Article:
The scientific journal Human Reproduction (Oxford Journals) has published a study, prepared by international experts, which rejects the therapeutic possibilities of stem cells in the field of human fertility.
Dr. Rita Vassena (Eugin Clinic), coordinator of the study: “Our reproductive cells are highly complex and our body carries out many ‘quality controls’, so replicating these sophisticated steps in vitro is very difficult.”
The regenerative power of stem cells applied to fertility problems is, for the moment, far from being a reality. This is what clearly emerges from the study published in the latest edition of the scientific journal Human Reproduction (Oxford Journals), backed by the European Society of Human Reproduction and Embryology (ESHRE).
In view of the interest shown by patients regarding the use of stem cells in assisted reproduction, consensus has been reached among the leading European professionals, members of the ESHRE special interest group on stem cells, who took part in a joint study led by Dr. Rita Vassena, a member of the executive committee of this European body and Scientific Director at Eugin Clinic.
Entitled Stem cells: ready for the patient?, the paper analysed the existing scientific studies and clinical trials which relate their use for therapeutic purposes in assisted reproduction, such as the creation of eggs and sperm.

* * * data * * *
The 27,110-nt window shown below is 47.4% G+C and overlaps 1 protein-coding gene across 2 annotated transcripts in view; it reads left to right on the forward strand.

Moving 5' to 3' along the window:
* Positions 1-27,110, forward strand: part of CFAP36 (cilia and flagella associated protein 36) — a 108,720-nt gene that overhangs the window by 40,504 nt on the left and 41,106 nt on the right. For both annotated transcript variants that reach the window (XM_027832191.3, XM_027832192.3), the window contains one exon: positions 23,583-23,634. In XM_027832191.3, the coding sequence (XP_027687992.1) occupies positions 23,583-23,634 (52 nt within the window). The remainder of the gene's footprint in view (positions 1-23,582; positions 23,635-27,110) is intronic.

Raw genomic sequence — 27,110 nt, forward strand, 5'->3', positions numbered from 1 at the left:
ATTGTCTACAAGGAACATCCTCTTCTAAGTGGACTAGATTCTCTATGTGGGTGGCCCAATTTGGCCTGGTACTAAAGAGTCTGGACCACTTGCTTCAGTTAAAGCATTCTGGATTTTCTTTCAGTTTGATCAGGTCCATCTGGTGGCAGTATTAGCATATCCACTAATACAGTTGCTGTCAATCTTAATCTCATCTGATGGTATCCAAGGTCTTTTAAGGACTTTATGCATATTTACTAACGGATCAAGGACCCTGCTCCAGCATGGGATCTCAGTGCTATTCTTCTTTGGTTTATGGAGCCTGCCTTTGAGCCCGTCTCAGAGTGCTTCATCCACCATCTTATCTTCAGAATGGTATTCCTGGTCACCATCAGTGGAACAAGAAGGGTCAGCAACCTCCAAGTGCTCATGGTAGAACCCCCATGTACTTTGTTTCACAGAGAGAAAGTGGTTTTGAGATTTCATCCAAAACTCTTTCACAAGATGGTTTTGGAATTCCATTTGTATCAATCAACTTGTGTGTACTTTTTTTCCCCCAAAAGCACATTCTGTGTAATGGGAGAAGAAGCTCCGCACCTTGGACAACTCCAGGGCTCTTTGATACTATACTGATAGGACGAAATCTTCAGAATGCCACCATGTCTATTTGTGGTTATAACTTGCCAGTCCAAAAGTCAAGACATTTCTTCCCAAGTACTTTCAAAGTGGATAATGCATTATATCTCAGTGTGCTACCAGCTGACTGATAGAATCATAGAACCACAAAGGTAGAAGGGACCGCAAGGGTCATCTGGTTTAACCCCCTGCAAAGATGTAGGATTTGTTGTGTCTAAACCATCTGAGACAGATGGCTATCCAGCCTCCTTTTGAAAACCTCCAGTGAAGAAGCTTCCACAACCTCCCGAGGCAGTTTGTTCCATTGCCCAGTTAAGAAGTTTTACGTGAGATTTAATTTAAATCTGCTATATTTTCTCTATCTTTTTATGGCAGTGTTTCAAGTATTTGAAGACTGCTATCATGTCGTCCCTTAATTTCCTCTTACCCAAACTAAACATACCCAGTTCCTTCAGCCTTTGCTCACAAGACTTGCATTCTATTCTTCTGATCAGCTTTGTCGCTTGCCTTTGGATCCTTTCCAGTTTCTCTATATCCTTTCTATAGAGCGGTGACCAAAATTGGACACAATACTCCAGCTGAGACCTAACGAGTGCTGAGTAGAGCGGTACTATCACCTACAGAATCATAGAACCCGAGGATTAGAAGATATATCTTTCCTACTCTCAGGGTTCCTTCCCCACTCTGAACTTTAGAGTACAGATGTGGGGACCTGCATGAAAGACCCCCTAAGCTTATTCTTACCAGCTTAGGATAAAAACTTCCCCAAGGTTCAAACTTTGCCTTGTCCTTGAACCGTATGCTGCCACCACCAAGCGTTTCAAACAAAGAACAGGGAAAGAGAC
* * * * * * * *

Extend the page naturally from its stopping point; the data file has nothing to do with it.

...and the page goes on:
Experts in assisted reproduction urge caution
"The results of the published study necessitate caution regarding the use of stem cells in fertility treatments, since, in accordance with what was researched, they are unproven," explains Dr. Vassena (Eugin Clinic), coordinator of the study. It should be borne in mind that “the cells we use to reproduce - ova and sperm - are highly complex, and during the process our body carries out many ‘quality controls’, which is why reproducing these very sophisticated steps in vitro is very difficult. Currently, we are still studying how to complete the maturation of the gametes - reproductive-cells of a living being, both male and female - in vitro and the only effective option for the moment remains in vitro fertilisation, with techniques such as ICSI - based on the selection of the best spermatozoa or egg donation", she concludes.
The study finds that "stem cell treatments for diseases and disorders related to fertility are not feasible", that "to date there are no proven therapies based on the use of stem cells aimed at improving or solving reproductive function" and "that there are no proven means with stem cells that enhance reproductive function."
Therefore, the European Society of Human Reproduction and Embryology insists that "patients and doctors should be wary of unfounded announcements about improvements in certain medical situations."
Study published in Human Reproduction: